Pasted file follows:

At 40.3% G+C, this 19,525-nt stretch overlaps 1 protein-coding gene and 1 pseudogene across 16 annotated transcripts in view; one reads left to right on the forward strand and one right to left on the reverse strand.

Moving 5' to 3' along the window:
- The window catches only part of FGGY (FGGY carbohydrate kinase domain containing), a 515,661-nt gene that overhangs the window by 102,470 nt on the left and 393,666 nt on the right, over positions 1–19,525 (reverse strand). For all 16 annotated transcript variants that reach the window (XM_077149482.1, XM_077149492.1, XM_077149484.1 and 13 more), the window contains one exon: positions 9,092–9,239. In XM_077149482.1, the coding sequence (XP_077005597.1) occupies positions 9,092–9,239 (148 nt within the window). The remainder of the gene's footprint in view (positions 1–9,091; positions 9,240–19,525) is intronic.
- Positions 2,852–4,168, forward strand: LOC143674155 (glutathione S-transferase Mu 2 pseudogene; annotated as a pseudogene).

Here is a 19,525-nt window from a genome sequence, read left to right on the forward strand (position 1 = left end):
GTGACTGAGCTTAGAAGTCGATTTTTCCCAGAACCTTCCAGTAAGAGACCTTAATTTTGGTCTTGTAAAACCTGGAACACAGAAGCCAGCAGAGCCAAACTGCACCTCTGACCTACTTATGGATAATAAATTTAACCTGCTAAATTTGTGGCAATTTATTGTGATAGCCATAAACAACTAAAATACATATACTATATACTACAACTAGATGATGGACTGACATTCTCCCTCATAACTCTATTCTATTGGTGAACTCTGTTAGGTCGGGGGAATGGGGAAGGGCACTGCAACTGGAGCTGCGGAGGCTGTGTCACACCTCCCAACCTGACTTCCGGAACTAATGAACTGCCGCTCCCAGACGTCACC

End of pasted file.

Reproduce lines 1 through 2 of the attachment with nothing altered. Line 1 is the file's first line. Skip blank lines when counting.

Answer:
At 40.3% G+C, this 19,525-nt stretch overlaps 1 protein-coding gene and 1 pseudogene across 16 annotated transcripts in view; one reads left to right on the forward strand and one right to left on the reverse strand.

Moving 5' to 3' along the window: